A new analysis by the United Nation’s (UN) Food and Agriculture Organisation (FAO) and World Food Programme (WFP) have identified Nigeria and 26 other countries across the globe as front liners of an impending food crisis, driven by the ongoing COVID-19 pandemic.
The joint analysis warned that the “hotspot countries” are at high risk and in some cases are already seeing significant food security deteriorations, noting that in the coming months, there would be rising numbers of people pushed into acute hunger.
According to the report, no world region is immune, from Afghanistan and Bangladesh in Asia, to Haiti, Venezuela, and Central America, to Iraq, Lebanon, Sudan, and Syria in the Middle East, to Burkina Faso, Cameroon, Liberia Mali, Niger, Nigeria, Mozambique, Sierra Leone, and Zimbabwe in Africa.
Speaking on the report, Director-General, FAO, Qu Dongyu, said this could be the worst food crisis in generations, as these countries were already grappling with high levels of food insecurity, and acute hunger even before COVID-19.
According to him, the impact of the pandemic aggravated pre-existing drivers of hunger such as economic crises, instability, insecurity, climate extremes, plant pests, and animal diseases.
He said the advent of COVID-19 brought the countries to the frontline, as they have begun to witness disruptive effects on food systems, which are fuelling a hunger crisis.
In a bid to counter these trends, FAO, during the weekend, released a revised appeal for $428.5 million under the UN’s Global Humanitarian Response Plan (GHRP) for COVID-19, which addresses the mounting needs in the food and agriculture sector, focusing on urgent livelihoods assistance, maintaining food chains and ensuring the most vulnerable people could access and produce vital nutritious food.
According to FAO, to respond to the challenges, there is need to scale-up plans for critical agricultural seasons, food harvesting, processing and storage, and ensure peaceful movements of livestock for pasture and water, as it would be disastrous to put these activities on hold.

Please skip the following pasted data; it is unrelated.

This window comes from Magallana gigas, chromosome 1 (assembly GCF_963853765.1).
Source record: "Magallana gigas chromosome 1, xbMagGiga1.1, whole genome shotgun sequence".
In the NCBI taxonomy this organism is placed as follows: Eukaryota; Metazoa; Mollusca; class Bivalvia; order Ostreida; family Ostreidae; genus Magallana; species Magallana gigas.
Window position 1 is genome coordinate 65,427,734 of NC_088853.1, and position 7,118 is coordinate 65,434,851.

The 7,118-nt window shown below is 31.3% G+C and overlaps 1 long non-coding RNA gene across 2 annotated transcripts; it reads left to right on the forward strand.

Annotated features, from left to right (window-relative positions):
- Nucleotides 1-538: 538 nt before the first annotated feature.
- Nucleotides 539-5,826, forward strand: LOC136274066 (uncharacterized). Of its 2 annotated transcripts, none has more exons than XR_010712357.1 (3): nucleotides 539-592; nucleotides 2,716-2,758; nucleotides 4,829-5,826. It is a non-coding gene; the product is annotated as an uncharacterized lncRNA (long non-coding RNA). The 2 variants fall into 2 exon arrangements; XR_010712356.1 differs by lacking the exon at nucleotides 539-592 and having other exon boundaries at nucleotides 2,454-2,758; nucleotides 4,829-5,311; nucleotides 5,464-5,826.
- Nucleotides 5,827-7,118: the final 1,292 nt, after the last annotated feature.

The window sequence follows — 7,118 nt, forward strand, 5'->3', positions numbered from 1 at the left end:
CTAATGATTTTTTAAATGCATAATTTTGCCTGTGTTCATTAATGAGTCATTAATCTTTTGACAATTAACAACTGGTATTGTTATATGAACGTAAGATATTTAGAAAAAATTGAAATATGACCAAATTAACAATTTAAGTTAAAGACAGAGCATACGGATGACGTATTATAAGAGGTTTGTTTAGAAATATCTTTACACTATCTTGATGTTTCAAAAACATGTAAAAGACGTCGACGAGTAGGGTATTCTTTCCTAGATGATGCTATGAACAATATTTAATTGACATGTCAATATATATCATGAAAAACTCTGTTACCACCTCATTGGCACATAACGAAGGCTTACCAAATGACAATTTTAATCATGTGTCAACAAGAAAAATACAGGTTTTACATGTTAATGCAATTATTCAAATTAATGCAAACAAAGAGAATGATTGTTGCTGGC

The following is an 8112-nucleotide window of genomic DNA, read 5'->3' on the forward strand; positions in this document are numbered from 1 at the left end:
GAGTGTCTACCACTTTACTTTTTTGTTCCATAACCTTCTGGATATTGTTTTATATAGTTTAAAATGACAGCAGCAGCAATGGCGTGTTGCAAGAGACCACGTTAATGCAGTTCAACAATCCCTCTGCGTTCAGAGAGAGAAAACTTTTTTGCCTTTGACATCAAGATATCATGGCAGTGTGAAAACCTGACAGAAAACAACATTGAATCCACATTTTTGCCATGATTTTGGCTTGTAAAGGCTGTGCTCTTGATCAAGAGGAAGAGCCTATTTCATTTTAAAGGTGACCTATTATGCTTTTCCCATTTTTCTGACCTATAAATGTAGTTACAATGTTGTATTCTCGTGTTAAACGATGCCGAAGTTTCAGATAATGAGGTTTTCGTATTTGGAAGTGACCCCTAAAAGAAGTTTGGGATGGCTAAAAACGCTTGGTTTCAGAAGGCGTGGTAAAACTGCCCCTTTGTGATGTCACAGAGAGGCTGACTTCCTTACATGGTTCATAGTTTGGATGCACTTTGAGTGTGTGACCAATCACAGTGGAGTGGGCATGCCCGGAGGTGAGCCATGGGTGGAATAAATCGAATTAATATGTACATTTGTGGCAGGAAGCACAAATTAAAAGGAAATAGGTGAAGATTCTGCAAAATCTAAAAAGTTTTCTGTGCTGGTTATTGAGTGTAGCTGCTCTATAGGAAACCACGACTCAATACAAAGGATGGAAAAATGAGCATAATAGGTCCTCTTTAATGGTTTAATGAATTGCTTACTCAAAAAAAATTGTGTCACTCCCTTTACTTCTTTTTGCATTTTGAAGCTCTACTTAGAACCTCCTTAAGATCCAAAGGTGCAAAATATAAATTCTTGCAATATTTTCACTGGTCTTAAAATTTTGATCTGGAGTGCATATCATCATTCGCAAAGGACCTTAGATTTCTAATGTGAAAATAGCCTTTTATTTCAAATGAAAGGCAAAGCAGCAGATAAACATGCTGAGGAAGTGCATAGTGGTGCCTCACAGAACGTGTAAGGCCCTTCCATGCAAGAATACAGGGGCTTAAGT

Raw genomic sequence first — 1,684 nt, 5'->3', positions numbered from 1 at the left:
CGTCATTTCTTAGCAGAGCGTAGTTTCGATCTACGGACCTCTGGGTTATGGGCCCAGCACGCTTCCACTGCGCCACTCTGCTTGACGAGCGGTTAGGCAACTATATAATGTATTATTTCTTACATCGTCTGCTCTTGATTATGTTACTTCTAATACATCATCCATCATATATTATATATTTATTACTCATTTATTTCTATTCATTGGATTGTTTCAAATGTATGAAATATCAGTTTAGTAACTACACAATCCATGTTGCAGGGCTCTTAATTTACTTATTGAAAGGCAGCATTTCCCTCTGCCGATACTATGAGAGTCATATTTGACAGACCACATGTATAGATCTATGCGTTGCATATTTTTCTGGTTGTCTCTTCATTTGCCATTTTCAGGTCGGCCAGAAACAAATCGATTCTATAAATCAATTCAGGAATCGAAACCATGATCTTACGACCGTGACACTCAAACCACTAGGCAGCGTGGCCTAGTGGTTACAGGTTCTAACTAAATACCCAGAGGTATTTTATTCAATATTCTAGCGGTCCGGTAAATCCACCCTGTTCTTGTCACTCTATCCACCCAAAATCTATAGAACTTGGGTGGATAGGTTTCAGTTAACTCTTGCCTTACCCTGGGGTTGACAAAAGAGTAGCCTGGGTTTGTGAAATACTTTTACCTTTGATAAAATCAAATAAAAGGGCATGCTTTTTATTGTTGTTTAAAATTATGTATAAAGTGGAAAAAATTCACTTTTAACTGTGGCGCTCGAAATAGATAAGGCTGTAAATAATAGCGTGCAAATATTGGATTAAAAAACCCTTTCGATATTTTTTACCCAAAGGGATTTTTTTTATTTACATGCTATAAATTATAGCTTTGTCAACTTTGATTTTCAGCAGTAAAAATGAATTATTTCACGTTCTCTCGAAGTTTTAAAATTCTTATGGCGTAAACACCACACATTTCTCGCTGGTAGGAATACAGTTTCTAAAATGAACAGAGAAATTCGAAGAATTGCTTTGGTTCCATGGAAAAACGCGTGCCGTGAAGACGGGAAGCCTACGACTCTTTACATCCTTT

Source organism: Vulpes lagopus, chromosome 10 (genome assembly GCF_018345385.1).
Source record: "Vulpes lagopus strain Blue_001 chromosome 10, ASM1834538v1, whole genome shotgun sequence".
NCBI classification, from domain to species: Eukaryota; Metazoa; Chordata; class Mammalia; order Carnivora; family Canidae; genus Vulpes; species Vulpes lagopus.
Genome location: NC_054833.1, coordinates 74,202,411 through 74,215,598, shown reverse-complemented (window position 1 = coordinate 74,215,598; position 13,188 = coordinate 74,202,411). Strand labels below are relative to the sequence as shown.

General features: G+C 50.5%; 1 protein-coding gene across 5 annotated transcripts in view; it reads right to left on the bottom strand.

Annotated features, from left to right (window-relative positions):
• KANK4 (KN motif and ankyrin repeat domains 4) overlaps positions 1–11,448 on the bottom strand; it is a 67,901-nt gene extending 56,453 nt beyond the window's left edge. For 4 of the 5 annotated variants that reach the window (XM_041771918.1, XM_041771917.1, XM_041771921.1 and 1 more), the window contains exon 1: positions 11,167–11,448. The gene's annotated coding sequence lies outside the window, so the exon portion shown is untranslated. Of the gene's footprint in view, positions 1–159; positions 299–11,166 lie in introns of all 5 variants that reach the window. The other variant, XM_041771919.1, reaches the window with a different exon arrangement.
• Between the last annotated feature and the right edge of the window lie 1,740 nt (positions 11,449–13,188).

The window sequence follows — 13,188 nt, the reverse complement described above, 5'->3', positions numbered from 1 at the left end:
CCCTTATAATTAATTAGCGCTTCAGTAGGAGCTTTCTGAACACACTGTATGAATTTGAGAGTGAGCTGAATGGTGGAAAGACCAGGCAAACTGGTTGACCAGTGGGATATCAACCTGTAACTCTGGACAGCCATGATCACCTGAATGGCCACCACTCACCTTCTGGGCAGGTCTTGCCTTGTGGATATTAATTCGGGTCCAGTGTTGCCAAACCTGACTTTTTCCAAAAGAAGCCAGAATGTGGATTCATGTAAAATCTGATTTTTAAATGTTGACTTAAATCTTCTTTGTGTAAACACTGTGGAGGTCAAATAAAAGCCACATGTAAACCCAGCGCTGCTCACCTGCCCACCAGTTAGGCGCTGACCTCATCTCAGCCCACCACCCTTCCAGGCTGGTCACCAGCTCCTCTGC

Meanwhile, Group Executive Director, CPL Group, Dapo Awofisayo, said the negative effects of Covid-19 on the agricultural sector is not peculiar to Nigeria, and that the sector was only impacted slightly by the various lockdowns in the different parts of the country.
He said the economic and social disruption of the lockdown was felt most between April and May, noting that most farmers’ plants during the rainy season, especially from June to August, and so planting is not really affected.
He said: “If the lockdown was to affect anything, it would have been land preparation, but most of the large farms are in the hinterlands and the necessary labour are locals. So, even land preparation was not affected.
“From the perspective of the oil palm industry, even the sales of processed products were not hindered as food and its producers were under essential goods that were exempted from the lockdown. So, going by real time experience, I do not believe there is an impending food crisis in Nigeria.”
However, Awofisayo said there was need for the government to expand the success of current programmes and widen access to credit for farmers to ensure increased capacity and achieve actual growth in food production.
He called for increased access to credit, noting that it was very vital in attracting more players in the industry and deepening investments in the sector.
“The ministry of agriculture should expand its current programmes and successes and CBN, which has been a champion of agriculture, especially oil palm, should encourage banks to lend more to the sector,” he added.